Many vehicle accidents happen during heavy rain or snow. When ice coats the roadway, it’s almost inevitable some kind of accident will happen. If a driver travels no faster than the posted speed limit, they can still get a ticket for speeding. If the person also caused an accident and injuries, this negligent act can be grounds for a lawsuit by the crash’s victims.
Kentucky’s speeding law states in part:
“An operator of a vehicle upon a highway shall not drive at a greater speed than is reasonable and prudent, having regard for the traffic and for the condition and use of the highway.”
This is commonly referred to as “going too fast for conditions.” Speed limits are meant for ideal conditions. Technically whenever conditions are less than ideal (it’s dark, snowing, or the road’s wet), a vehicle moving at the posted speed limit is going too fast.
It’s Negligent to Drive at a Greater Speed Than What’s Reasonable and Prudent
As part of an accident investigation, if the conditions were bad, a driver going faster than what’s “reasonable and prudent” can be ticketed by law enforcement. That citation could be a big help in building a negligence case against that driver if that poor decision resulted in a crash that caused your injuries.
What is negligence? It’s the legal basis of most accident claims. Insurance companies will cover negligence claims against policyholders and provide them with a legal defense. These companies are obligated to cover risks spelled out in their policies up to the policy limit amount.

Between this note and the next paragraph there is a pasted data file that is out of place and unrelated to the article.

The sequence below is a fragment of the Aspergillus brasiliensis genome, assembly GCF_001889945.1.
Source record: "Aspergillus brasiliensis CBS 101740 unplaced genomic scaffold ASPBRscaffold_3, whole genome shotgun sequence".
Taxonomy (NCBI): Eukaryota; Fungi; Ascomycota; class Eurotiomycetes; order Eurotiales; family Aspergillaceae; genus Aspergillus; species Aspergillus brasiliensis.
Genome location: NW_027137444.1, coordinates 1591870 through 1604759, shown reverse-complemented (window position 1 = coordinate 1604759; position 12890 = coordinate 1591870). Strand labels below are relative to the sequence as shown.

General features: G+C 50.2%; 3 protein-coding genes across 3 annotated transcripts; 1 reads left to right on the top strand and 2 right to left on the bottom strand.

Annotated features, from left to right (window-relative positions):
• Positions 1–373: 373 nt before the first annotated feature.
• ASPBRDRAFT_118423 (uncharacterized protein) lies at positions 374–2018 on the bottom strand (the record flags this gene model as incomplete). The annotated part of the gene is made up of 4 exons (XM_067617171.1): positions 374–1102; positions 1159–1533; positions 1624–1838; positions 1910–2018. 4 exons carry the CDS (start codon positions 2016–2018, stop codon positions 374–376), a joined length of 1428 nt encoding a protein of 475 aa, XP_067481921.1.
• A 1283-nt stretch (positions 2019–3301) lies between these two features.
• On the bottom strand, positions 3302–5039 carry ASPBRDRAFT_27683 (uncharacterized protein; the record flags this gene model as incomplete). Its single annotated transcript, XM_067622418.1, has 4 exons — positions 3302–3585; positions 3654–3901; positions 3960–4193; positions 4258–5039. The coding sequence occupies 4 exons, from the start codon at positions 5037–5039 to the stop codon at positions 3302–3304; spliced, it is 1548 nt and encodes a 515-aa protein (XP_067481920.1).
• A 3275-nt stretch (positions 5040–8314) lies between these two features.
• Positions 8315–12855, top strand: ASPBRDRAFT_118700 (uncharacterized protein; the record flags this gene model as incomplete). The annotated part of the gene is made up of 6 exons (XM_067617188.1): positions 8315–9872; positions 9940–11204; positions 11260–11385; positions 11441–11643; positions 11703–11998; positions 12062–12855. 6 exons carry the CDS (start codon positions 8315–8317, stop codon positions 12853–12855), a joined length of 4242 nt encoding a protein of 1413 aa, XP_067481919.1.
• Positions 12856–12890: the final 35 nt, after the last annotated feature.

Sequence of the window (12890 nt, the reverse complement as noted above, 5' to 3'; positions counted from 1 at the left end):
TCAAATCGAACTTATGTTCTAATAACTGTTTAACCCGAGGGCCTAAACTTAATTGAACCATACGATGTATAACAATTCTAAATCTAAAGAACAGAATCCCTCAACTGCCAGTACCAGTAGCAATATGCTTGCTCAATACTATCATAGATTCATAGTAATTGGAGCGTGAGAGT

To prove negligence, you need to show:
- The defendant (the party sued) owed the plaintiff (you, the one filing the lawsuit) a legal obligation or duty (to do or not do something under the circumstances, like drive at a “reasonable and prudent speed” given the conditions)
- The defendant failed duty or obligation
- That breach or failure was the factual and legal (or proximate) cause of the crash and your injuries. Because the road was slick with water/snow/ice and the defendant was traveling the posted speed limit, lost control of his car, crashed into yours, causing your injuries
- The defendant must compensate you for the harm done under Kentucky law
If the insurance company’s investigation finds you were negligent in some way and it contributed to the accident, they will try to assess how much blame you deserve and attempt to reduce your award to reflect that.
Speeding Tickets and “Negligence Per Se”
It would be “negligence per se” (the driver’s at fault for the consequences of breaking the law) if the driver were ticketed and found guilty. They may have contested the ticket and lost or admitted guilt by paying it. If that’s the case, the only thing left to be decided is how much the defendant’s insurance company will pay you.
There need not be a ticket to have a winning case. Our investigation could show the road conditions, how hazardous they were, what a safe speed would be, and the fact that the driver was going faster than that. We would also show how their vehicle hit yours and how that caused your injuries.
Have You Been Injured in a Car Accident in Kentucky and Need an Attorney?
Were you injured in a car accident in bad weather by a driver going too fast? Call The Fleck Firm to schedule a free consultation at (270) 446-7000. We’ll talk about the accident, your injuries, the law, and your best options to proceed. Insurance companies have lawyers. You should have one too.